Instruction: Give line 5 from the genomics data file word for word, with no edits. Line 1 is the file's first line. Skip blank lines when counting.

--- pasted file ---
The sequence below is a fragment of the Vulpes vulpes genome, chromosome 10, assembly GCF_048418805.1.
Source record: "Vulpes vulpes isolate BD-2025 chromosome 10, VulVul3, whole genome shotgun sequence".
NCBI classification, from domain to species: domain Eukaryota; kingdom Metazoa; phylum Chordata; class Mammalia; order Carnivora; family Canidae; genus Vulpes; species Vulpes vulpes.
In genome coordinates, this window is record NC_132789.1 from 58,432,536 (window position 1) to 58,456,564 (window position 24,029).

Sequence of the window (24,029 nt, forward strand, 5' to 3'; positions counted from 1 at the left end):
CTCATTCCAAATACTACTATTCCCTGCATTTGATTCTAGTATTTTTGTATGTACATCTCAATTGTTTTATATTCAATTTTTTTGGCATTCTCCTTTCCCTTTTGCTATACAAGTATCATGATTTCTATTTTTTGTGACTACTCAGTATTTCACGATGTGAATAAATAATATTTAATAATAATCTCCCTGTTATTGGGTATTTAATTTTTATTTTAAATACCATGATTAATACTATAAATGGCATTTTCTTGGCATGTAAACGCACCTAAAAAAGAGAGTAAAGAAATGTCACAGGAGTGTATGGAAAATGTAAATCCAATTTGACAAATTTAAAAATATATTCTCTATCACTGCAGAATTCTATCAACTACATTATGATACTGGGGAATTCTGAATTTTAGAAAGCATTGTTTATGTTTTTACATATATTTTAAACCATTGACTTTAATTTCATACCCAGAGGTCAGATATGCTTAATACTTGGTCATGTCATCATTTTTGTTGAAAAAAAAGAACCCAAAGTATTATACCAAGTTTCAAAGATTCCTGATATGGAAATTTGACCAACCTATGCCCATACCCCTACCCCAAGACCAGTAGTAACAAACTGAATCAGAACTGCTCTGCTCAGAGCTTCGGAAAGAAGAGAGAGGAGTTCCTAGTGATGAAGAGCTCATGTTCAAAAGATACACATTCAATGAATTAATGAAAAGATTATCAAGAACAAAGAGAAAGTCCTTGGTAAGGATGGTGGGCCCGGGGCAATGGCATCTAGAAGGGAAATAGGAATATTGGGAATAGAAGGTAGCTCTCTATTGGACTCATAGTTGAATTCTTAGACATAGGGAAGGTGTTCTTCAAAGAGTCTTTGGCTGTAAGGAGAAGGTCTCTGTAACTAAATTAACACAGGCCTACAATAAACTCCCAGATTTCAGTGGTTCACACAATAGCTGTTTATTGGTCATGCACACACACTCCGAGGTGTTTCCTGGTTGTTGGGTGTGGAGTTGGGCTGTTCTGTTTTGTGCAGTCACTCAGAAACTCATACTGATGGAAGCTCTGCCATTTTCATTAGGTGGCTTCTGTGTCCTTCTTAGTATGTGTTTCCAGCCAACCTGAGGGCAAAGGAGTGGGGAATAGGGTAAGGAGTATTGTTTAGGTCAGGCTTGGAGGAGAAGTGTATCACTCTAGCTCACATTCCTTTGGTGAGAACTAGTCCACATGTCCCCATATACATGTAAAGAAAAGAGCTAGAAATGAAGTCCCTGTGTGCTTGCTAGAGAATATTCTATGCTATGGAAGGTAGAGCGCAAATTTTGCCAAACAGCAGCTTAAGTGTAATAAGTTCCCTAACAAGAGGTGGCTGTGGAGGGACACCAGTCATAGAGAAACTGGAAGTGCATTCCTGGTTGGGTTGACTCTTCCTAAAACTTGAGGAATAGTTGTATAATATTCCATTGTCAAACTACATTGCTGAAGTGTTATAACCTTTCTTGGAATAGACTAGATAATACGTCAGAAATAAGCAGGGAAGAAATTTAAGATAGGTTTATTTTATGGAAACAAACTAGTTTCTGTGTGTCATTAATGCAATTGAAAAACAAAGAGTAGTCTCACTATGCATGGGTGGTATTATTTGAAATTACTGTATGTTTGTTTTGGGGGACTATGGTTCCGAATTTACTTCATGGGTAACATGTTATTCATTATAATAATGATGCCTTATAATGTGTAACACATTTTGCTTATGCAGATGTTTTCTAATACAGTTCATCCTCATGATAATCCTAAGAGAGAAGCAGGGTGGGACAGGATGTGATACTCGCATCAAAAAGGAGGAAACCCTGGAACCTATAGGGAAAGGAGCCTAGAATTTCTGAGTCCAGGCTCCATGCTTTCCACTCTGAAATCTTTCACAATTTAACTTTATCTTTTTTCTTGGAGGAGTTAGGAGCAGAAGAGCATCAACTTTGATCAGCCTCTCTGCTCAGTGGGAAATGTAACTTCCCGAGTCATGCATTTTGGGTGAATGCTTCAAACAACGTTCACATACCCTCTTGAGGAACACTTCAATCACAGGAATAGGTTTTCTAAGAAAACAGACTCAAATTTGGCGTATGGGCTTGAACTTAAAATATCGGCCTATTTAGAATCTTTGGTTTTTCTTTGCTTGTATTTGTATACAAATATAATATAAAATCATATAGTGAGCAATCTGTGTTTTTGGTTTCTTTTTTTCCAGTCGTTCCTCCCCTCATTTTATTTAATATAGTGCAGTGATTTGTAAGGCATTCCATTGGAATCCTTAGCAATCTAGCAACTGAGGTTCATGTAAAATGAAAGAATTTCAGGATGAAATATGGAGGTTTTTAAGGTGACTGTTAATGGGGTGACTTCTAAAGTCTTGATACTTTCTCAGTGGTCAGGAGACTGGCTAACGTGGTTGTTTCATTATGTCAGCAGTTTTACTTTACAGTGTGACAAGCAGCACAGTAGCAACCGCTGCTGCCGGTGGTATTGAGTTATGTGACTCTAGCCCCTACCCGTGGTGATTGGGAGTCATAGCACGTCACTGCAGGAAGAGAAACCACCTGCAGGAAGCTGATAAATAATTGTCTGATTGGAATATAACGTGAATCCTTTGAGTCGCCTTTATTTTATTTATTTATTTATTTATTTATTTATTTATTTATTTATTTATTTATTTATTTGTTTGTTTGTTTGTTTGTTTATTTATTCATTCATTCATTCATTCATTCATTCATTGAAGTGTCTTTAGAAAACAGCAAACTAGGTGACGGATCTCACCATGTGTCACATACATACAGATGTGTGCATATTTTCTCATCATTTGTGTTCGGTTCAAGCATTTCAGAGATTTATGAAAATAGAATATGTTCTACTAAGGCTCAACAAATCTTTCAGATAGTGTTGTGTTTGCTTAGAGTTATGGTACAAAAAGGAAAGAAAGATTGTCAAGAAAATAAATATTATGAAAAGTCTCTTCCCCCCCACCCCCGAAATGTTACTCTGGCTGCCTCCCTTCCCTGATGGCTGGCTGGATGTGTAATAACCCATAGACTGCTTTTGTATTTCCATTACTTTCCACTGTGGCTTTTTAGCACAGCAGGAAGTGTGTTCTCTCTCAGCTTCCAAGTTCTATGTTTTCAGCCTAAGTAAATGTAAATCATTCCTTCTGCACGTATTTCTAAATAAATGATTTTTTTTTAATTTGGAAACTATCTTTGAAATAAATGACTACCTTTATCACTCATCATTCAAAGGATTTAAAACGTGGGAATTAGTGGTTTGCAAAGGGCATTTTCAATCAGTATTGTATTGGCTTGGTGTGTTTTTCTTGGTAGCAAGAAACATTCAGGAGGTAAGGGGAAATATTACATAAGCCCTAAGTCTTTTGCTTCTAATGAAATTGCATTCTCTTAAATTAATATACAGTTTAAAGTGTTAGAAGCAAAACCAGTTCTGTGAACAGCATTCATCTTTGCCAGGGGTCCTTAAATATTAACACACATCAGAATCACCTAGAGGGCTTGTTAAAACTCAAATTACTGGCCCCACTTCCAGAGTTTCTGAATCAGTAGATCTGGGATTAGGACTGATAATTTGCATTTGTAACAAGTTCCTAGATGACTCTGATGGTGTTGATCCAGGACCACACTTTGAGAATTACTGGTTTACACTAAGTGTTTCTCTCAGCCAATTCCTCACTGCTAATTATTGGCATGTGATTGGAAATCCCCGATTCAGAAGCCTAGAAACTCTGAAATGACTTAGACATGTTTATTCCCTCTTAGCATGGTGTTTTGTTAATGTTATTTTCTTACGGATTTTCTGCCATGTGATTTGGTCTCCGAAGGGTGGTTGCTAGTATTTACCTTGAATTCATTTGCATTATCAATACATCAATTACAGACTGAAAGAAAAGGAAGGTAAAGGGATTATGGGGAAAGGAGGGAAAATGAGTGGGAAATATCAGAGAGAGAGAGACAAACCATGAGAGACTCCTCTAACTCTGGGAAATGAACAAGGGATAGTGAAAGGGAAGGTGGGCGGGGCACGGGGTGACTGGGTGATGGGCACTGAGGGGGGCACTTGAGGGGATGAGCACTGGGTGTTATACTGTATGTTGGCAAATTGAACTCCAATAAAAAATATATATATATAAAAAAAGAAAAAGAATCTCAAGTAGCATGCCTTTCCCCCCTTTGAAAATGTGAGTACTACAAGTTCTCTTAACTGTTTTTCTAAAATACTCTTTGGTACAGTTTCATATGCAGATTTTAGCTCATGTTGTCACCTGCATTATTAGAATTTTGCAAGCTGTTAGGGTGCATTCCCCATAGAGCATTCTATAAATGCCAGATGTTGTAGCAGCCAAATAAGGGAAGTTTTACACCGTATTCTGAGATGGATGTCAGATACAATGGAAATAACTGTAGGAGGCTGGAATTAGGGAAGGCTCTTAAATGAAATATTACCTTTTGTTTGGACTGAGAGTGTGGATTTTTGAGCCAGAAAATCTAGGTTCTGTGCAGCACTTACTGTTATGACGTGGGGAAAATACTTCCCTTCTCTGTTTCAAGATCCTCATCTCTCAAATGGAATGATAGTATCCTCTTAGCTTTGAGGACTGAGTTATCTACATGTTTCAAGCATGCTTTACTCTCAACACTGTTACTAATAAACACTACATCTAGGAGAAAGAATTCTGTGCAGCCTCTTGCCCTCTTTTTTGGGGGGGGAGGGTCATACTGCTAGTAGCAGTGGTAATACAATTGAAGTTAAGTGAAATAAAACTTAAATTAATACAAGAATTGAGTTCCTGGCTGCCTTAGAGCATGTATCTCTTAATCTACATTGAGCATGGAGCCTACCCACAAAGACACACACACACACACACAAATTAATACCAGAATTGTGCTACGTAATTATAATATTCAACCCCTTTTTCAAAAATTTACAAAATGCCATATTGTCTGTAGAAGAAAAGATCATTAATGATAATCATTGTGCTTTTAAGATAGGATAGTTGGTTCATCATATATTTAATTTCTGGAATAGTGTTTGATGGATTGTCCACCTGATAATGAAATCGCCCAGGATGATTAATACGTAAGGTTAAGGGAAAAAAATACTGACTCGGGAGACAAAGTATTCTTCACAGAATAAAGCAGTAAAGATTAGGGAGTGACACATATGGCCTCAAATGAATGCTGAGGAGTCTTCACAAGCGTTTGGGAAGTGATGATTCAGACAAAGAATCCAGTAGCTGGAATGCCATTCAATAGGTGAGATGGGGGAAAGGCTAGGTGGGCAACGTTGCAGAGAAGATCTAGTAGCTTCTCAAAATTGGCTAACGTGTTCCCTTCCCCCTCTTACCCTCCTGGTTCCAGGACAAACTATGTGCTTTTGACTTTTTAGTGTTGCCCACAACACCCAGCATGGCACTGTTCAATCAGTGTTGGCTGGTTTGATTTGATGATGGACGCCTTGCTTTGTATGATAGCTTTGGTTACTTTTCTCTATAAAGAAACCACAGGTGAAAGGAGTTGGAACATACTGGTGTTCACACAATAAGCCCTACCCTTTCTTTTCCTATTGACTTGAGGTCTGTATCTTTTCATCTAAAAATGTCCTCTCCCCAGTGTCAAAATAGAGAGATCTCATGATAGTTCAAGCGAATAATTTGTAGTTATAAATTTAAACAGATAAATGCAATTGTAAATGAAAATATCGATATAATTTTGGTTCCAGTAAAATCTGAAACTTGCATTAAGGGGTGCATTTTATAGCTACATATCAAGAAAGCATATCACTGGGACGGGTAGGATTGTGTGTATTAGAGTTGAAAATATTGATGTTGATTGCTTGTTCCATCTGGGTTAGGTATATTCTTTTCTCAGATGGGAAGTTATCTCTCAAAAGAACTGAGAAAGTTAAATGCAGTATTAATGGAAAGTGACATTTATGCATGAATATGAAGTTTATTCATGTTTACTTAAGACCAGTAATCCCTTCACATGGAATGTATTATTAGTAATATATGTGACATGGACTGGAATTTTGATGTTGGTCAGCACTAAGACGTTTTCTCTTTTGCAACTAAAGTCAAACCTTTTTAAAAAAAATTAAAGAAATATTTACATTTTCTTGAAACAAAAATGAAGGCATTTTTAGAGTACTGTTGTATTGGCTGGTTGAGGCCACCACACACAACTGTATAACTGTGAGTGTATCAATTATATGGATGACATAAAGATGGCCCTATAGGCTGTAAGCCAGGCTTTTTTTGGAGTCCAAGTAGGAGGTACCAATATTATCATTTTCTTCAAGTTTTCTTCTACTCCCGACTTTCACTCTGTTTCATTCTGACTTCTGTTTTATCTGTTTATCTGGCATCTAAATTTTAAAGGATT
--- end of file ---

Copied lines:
Sequence of the window (24,029 nt, forward strand, 5' to 3'; positions counted from 1 at the left end):